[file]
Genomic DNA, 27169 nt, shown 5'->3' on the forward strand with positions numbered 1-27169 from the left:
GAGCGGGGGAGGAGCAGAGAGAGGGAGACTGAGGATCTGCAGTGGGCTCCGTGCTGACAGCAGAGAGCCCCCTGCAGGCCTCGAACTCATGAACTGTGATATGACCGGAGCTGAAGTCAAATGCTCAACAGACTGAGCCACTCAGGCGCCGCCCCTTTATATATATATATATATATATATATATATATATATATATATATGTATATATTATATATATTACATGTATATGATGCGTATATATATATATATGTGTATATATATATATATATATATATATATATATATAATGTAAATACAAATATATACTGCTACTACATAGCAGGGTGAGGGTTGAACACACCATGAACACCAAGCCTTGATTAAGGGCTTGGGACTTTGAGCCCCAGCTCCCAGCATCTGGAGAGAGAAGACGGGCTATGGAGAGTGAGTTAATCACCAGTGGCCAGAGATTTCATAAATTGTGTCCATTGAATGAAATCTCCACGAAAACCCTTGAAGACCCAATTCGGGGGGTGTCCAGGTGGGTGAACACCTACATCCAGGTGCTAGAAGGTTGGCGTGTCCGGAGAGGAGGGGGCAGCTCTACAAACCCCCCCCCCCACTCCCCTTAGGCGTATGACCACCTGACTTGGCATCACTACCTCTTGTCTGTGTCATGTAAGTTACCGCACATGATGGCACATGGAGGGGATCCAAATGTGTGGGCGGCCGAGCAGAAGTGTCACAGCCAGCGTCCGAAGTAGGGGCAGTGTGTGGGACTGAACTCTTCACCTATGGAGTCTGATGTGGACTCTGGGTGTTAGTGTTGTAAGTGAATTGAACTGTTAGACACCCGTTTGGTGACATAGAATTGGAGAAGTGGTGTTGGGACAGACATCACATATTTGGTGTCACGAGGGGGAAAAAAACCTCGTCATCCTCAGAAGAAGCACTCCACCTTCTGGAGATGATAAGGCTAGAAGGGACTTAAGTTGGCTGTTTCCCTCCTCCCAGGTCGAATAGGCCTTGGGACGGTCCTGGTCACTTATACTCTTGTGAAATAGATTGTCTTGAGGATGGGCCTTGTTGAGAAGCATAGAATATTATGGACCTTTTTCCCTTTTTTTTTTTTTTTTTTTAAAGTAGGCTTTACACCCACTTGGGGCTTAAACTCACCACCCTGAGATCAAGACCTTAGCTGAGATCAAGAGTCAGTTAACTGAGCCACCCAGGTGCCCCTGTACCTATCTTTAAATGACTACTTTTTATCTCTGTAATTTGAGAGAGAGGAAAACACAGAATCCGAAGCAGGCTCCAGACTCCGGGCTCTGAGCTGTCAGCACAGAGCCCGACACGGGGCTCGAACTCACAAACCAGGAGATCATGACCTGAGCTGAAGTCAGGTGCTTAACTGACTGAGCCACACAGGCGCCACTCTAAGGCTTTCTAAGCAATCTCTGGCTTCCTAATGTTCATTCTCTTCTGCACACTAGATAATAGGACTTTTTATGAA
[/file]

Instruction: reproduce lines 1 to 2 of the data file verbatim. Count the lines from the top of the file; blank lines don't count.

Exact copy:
Genomic DNA, 27169 nt, shown 5'->3' on the forward strand with positions numbered 1-27169 from the left:
GAGCGGGGGAGGAGCAGAGAGAGGGAGACTGAGGATCTGCAGTGGGCTCCGTGCTGACAGCAGAGAGCCCCCTGCAGGCCTCGAACTCATGAACTGTGATATGACCGGAGCTGAAGTCAAATGCTCAACAGACTGAGCCACTCAGGCGCCGCCCCTTTATATATATATATATATATATATATATATATATATATATATATGTATATATTATATATATTACATGTATATGATGCGTATATATATATATATGTGTATATATATATATATATATATATATATATATATAATGTAAATACAAATATATACTGCTACTACATAGCAGGGTGAGGGTTGAACACACCATGAACACCAAGCCTTGATTAAGGGCTTGGGACTTTGAGCCCCAGCTCCCAGCATCTGGAGAGAGAAGACGGGCTATGGAGAGTGAGTTAATCACCAGTGGCCAGAGATTTCATAAATTGTGTCCATTGAATGAAATCTCCACGAAAACCCTTGAAGACCCAATTCGGGGGGTGTCCAGGTGGGTGAACACCTACATCCAGGTGCTAGAAGGTTGGCGTGTCCGGAGAGGAGGGGGCAGCTCTACAAACCCCCCCCCCCACTCCCCTTAGGCGTATGACCACCTGACTTGGCATCACTACCTCTTGTCTGTGTCATGTAAGTTACCGCACATGATGGCACATGGAGGGGATCCAAATGTGTGGGCGGCCGAGCAGAAGTGTCACAGCCAGCGTCCGAAGTAGGGGCAGTGTGTGGGACTGAACTCTTCACCTATGGAGTCTGATGTGGACTCTGGGTGTTAGTGTTGTAAGTGAATTGAACTGTTAGACACCCGTTTGGTGACATAGAATTGGAGAAGTGGTGTTGGGACAGACATCACATATTTGGTGTCACGAGGGGGAAAAAAACCTCGTCATCCTCAGAAGAAGCACTCCACCTTCTGGAGATGATAAGGCTAGAAGGGACTTAAGTTGGCTGTTTCCCTCCTCCCAGGTCGAATAGGCCTTGGGACGGTCCTGGTCACTTATACTCTTGTGAAATAGATTGTCTTGAGGATGGGCCTTGTTGAGAAGCATAGAATATTATGGACCTTTTTCCCTTTTTTTTTTTTTTTTTTTAAAGTAGGCTTTACACCCACTTGGGGCTTAAACTCACCACCCTGAGATCAAGACCTTAGCTGAGATCAAGAGTCAGTTAACTGAGCCACCCAGGTGCCCCTGTACCTATCTTTAAATGACTACTTTTTATCTCTGTAATTTGAGAGAGAGGAAAACACAGAATCCGAAGCAGGCTCCAGACTCCGGGCTCTGAGCTGTCAGCACAGAGCCCGACACGGGGCTCGAACTCACAAACCAGGAGATCATGACCTGAGCTGAAGTCAGGTGCTTAACTGACTGAGCCACACAGGCGCCACTCTAAGGCTTTCTAAGCAATCTCTGGCTTCCTAATGTTCATTCTCTTCTGCACACTAGATAATAGGACTTTTTATGAA